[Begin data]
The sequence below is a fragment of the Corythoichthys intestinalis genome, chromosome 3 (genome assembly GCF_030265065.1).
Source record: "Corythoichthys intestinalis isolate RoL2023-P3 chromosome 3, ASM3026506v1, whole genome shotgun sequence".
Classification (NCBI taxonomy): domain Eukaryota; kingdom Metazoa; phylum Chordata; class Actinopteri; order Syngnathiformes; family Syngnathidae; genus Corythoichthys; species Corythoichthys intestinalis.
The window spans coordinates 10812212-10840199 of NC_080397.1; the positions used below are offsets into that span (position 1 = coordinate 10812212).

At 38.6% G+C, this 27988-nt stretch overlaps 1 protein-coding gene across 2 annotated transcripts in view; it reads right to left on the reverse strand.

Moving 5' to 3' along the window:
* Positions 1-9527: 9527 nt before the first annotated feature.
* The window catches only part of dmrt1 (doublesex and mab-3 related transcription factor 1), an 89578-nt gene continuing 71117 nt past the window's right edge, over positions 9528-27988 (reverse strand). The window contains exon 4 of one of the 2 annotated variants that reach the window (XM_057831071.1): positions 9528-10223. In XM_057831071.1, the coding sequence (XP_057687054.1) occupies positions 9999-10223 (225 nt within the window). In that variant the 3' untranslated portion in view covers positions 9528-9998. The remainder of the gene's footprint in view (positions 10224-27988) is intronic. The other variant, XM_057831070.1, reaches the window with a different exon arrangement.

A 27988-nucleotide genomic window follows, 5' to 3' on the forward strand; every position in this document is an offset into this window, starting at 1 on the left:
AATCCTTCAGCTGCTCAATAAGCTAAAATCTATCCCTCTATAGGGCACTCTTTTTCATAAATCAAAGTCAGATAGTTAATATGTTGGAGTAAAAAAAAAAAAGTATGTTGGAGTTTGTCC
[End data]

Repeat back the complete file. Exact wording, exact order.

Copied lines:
The sequence below is a fragment of the Corythoichthys intestinalis genome, chromosome 3 (genome assembly GCF_030265065.1).
Source record: "Corythoichthys intestinalis isolate RoL2023-P3 chromosome 3, ASM3026506v1, whole genome shotgun sequence".
Classification (NCBI taxonomy): domain Eukaryota; kingdom Metazoa; phylum Chordata; class Actinopteri; order Syngnathiformes; family Syngnathidae; genus Corythoichthys; species Corythoichthys intestinalis.
The window spans coordinates 10812212-10840199 of NC_080397.1; the positions used below are offsets into that span (position 1 = coordinate 10812212).

At 38.6% G+C, this 27988-nt stretch overlaps 1 protein-coding gene across 2 annotated transcripts in view; it reads right to left on the reverse strand.

Moving 5' to 3' along the window:
* Positions 1-9527: 9527 nt before the first annotated feature.
* The window catches only part of dmrt1 (doublesex and mab-3 related transcription factor 1), an 89578-nt gene continuing 71117 nt past the window's right edge, over positions 9528-27988 (reverse strand). The window contains exon 4 of one of the 2 annotated variants that reach the window (XM_057831071.1): positions 9528-10223. In XM_057831071.1, the coding sequence (XP_057687054.1) occupies positions 9999-10223 (225 nt within the window). In that variant the 3' untranslated portion in view covers positions 9528-9998. The remainder of the gene's footprint in view (positions 10224-27988) is intronic. The other variant, XM_057831070.1, reaches the window with a different exon arrangement.

A 27988-nucleotide genomic window follows, 5' to 3' on the forward strand; every position in this document is an offset into this window, starting at 1 on the left:
AATCCTTCAGCTGCTCAATAAGCTAAAATCTATCCCTCTATAGGGCACTCTTTTTCATAAATCAAAGTCAGATAGTTAATATGTTGGAGTAAAAAAAAAAAAGTATGTTGGAGTTTGTCC